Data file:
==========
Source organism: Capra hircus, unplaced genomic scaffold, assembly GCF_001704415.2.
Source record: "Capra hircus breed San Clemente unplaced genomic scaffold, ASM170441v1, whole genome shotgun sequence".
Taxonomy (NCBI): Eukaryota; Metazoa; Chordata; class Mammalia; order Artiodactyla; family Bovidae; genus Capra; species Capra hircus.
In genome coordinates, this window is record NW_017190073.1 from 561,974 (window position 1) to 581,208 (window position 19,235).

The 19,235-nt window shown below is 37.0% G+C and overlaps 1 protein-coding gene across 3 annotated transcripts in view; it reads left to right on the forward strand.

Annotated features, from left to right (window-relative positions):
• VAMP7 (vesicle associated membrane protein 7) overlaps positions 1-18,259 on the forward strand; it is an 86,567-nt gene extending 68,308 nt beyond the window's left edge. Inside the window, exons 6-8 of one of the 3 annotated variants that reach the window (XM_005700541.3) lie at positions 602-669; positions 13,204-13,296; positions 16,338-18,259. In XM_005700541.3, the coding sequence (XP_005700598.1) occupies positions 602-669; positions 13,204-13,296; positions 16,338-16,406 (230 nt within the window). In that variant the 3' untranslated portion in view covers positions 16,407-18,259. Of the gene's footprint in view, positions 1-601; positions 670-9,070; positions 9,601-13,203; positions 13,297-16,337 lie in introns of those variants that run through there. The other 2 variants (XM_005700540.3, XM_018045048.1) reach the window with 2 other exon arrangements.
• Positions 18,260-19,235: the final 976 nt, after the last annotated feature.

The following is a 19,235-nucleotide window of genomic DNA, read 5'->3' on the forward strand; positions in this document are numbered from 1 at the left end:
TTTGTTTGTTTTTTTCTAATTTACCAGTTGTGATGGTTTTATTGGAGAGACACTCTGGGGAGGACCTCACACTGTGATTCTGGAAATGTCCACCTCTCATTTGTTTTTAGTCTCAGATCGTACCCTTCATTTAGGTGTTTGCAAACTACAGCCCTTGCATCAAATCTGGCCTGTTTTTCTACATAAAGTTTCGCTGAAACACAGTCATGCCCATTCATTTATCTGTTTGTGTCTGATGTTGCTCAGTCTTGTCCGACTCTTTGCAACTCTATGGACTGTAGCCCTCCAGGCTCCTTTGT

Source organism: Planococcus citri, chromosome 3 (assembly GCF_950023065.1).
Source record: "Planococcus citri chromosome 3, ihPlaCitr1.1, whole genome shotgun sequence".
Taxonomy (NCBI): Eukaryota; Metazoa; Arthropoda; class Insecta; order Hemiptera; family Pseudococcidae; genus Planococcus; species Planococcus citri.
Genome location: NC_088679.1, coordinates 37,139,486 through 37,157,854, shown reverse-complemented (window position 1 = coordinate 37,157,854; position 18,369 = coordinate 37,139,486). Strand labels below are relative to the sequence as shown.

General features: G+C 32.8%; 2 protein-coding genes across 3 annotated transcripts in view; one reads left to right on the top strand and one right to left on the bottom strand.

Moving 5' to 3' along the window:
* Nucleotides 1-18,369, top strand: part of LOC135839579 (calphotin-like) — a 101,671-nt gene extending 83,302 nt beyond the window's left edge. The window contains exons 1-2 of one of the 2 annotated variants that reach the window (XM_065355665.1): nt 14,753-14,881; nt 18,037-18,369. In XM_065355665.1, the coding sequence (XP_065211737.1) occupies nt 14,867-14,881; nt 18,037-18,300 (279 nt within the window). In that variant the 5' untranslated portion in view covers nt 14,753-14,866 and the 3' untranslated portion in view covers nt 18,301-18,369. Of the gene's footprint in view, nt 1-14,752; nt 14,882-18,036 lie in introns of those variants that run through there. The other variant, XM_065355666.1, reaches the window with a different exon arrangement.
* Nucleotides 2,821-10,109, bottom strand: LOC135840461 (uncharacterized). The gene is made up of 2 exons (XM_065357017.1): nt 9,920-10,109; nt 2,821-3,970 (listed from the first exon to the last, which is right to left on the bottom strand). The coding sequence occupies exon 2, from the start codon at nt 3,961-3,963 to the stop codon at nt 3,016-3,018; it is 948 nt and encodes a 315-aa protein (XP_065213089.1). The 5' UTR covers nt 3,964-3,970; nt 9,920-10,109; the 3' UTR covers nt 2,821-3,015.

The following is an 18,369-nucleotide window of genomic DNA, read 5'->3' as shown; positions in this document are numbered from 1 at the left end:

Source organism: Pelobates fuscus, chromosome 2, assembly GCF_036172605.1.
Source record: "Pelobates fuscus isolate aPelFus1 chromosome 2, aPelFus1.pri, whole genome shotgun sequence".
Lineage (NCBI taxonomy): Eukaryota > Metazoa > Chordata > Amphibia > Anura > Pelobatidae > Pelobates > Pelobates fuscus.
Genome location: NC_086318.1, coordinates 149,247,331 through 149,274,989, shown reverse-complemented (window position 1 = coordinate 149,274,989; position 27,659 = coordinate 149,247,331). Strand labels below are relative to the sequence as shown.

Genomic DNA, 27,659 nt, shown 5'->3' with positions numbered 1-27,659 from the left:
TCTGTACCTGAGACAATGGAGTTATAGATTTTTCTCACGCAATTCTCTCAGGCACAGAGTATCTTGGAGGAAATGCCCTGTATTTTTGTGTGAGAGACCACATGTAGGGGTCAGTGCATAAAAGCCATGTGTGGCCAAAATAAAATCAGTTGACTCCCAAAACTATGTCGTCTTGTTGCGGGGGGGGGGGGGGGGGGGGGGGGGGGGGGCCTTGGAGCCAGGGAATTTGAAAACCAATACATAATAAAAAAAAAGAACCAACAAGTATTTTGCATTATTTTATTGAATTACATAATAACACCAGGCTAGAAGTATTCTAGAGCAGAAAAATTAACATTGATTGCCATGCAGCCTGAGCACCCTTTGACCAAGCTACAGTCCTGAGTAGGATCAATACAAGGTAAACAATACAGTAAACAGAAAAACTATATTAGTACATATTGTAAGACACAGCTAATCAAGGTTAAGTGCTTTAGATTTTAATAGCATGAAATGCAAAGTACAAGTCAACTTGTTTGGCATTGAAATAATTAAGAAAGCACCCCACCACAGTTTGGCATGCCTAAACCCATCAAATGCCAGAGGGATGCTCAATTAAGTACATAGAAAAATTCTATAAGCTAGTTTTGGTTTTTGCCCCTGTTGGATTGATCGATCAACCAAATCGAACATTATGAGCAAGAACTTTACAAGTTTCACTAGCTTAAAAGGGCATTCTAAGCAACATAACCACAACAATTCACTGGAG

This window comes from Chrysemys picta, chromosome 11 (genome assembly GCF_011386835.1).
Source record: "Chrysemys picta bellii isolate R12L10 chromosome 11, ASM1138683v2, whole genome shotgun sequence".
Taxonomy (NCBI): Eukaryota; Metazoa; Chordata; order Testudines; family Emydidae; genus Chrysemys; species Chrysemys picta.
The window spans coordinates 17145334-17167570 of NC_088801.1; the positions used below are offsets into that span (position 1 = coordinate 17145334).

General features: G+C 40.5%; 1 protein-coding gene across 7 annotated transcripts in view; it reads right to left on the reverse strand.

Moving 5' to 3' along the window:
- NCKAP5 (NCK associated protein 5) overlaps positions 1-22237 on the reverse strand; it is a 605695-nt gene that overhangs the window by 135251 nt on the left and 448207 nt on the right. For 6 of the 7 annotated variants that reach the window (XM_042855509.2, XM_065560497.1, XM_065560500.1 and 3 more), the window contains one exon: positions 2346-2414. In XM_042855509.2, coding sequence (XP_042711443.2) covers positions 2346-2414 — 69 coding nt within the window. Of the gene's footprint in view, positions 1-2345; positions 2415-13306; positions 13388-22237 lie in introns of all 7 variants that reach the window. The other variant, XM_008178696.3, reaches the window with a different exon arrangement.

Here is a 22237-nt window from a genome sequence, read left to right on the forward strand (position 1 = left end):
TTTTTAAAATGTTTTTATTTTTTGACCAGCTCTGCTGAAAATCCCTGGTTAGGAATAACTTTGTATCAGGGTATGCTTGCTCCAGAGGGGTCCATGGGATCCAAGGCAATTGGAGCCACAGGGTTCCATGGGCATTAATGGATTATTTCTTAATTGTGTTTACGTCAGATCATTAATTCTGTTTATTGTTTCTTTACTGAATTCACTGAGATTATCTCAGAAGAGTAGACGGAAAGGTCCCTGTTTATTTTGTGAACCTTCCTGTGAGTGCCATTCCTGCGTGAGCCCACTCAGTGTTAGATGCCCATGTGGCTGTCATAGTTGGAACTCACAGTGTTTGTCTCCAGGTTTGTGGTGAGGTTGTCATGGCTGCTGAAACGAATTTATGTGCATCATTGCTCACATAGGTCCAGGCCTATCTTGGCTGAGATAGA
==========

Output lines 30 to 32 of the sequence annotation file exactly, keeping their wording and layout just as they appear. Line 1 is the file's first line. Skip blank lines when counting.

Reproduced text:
General features: G+C 40.5%; 1 protein-coding gene across 7 annotated transcripts in view; it reads right to left on the reverse strand.

Moving 5' to 3' along the window:
- NCKAP5 (NCK associated protein 5) overlaps positions 1-22237 on the reverse strand; it is a 605695-nt gene that overhangs the window by 135251 nt on the left and 448207 nt on the right. For 6 of the 7 annotated variants that reach the window (XM_042855509.2, XM_065560497.1, XM_065560500.1 and 3 more), the window contains one exon: positions 2346-2414. In XM_042855509.2, coding sequence (XP_042711443.2) covers positions 2346-2414 — 69 coding nt within the window. Of the gene's footprint in view, positions 1-2345; positions 2415-13306; positions 13388-22237 lie in introns of all 7 variants that reach the window. The other variant, XM_008178696.3, reaches the window with a different exon arrangement.